My Birthday. May 26, every year. I have high expectations every year. This time we ended up packing to go up north to the Manistee River in the Tippy Dam Backwaters area of Manistee National Forest. Who am I kidding? That is how I've spent my last... ohhh six? birthdays (I guess that's with the exception of 2008 when Acey would have been almost 2 months old). Whenever there seems to be pressure to just get out already of the house, things start falling apart and not going according to plan. Birthdays are no exceptions. Instead of getting all stressed out and grumpy at each other we decided to keep putting one foot in front of the other until we were out the door (yes, that was a reference to Bass/Rankin Santa Claus is Comin' to Town). I said I didn't care what time we arrived, we just had to wake up in the woods on Thursday morning. Mission accomplished.
Before you get your underwear in a knot about how we took our babies in a canoe in the dark (Oh, I didn't mention it yet? Well, that's because I didn't want you to go into a tizzy just yet), you have to realize; the "river" should actually be called a lake in this area. Its as smooth as glass and unless there is a strong wind, there isn't much of a current. The only scary part is that since its dammed up, it flooded what used to be part of more woods... and therefore there are some leftover stumps that you could get snagged on. Most of them are flagged by kind motor boaters with floating pop bottles tied to the stump. Some of them are not. However, they are easy to avoid if you stay away from the edge. We strapped everything down, put the girls in their life jackets, made a plan for if we went over, put our own life jackets on, and motored across the cove to our previously scouted camp site. It was incredibly uneventful. (My dear mothers, you may exhale now, knowing I didn't hurt your grand-babies). We paddled into camp, tied off, put up our tent, put in our blankets and pillows, put the girls to bed then crawled in ourselves; leaving the rest of camp set up for the morning.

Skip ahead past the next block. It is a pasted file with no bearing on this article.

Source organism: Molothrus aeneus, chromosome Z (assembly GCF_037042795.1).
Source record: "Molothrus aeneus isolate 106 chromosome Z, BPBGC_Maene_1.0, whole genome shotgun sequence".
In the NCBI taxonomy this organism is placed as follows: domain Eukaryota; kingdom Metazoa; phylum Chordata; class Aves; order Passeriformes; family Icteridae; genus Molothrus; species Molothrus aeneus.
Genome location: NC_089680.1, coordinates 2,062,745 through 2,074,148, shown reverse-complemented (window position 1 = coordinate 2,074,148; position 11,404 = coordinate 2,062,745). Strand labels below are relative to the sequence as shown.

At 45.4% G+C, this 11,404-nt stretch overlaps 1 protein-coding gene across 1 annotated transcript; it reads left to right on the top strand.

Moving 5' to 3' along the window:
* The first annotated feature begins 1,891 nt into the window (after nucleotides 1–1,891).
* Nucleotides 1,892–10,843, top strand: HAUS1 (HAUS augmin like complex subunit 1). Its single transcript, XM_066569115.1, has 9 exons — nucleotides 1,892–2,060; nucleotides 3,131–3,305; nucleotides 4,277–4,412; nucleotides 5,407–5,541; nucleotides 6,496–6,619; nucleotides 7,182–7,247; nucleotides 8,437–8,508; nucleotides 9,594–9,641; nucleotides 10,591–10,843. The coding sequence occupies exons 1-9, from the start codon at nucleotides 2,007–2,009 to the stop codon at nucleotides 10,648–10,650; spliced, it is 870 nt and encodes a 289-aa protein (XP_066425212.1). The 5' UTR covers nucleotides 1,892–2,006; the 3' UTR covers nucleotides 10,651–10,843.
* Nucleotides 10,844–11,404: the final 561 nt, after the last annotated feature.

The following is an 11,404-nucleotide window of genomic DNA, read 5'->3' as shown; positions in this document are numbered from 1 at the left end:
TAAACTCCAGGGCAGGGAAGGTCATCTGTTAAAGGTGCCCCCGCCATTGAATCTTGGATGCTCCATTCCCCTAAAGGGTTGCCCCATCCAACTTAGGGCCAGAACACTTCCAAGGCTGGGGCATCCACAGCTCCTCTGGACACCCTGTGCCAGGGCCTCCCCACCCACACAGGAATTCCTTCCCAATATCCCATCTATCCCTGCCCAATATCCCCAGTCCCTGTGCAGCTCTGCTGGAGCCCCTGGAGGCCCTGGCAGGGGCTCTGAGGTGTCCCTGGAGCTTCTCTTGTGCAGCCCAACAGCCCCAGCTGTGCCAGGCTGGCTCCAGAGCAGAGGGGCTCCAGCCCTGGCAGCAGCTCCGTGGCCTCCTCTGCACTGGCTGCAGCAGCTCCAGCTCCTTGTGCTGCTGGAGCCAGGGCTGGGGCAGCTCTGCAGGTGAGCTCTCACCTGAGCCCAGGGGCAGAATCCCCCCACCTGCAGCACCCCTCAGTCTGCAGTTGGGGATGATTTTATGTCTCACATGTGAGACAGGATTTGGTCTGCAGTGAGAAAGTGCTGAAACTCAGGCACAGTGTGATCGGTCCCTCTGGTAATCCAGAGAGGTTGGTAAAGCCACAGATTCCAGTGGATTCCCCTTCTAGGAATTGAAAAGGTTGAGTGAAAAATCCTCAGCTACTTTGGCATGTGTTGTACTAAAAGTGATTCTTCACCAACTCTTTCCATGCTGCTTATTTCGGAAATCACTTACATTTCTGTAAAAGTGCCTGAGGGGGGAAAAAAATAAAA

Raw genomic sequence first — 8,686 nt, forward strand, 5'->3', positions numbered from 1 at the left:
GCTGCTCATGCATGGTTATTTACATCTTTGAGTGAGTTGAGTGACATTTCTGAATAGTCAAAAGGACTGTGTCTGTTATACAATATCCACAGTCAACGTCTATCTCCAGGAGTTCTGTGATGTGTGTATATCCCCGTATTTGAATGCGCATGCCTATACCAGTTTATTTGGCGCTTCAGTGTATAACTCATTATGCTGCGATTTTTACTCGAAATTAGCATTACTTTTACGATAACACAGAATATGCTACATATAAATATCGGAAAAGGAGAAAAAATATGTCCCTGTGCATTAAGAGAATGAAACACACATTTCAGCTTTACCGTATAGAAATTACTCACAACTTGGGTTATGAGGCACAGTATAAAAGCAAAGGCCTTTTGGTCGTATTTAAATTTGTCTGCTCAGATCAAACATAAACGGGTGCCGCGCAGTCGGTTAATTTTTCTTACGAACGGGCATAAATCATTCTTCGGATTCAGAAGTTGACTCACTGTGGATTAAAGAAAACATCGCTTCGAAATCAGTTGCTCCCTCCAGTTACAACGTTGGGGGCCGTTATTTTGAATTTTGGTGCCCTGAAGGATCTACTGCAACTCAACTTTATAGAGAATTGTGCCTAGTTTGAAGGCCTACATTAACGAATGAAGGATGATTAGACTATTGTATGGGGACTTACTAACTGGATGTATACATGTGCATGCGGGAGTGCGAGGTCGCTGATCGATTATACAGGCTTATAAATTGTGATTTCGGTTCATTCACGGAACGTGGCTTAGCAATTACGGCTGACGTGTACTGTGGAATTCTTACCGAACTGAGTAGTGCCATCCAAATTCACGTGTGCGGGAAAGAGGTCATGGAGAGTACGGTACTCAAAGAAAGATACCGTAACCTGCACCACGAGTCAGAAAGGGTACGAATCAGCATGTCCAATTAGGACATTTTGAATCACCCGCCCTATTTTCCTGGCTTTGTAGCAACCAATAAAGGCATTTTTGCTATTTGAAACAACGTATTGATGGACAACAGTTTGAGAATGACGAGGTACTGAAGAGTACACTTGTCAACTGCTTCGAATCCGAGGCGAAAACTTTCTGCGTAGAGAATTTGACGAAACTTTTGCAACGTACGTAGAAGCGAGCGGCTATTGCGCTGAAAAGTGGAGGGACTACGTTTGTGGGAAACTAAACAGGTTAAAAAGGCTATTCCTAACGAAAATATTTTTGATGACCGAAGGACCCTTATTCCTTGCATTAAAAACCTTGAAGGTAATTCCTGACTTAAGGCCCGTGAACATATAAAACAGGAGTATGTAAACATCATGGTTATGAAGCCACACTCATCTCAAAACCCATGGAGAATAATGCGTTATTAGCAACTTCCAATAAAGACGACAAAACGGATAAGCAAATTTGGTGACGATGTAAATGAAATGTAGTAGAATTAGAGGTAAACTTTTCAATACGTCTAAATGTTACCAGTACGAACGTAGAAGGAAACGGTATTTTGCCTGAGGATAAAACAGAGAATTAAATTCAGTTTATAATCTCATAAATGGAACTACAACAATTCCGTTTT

Thursday morning we set up camp and had a leisurely breakfast of blueberry pancakes and sausage over the fire. Since we weren't backpacking we were able to break out the cast iron cookware we have. We eat a whole lot better when we're not carrying everything on our backs (or in our hands so we can drop them darn things on our tender feet and let out a cuss or two in front of our new church friends... whoops. Yep, I'll admit it. It was me. Nice to meet you, Clapps.).
It was all fun and games, then all too quickly Ryan had to leave to go back to his union meeting for work and vote. He's on the union board so he wasn't allowed to vote by proxy... and he has a strong sense of duty that he couldn't stand the thought of not voting. He left at 2. I stayed in the woods with two kids and managed to pass the time until bedtime. Ryan kept me updated with texts telling me how the vote was progressing. I mentioned my phone was dying so the second he knew he was allowed to leave, he HAD to tell me so I would have some sense of when to expect him. He was kind enough to text me that he left and as he passed certain landmarks along the way. I expected him "home" around 9. I had a stew warming on the fire in a dutch oven (and no, we don't normally have to worry about bear in that area--although it isn't impossible--and other animals can't really lift a hot dutch oven lid). Around 8:45 he texted that he had passed a landmark that was still about 45 minutes away. I sighed, but knew I was just being impatient.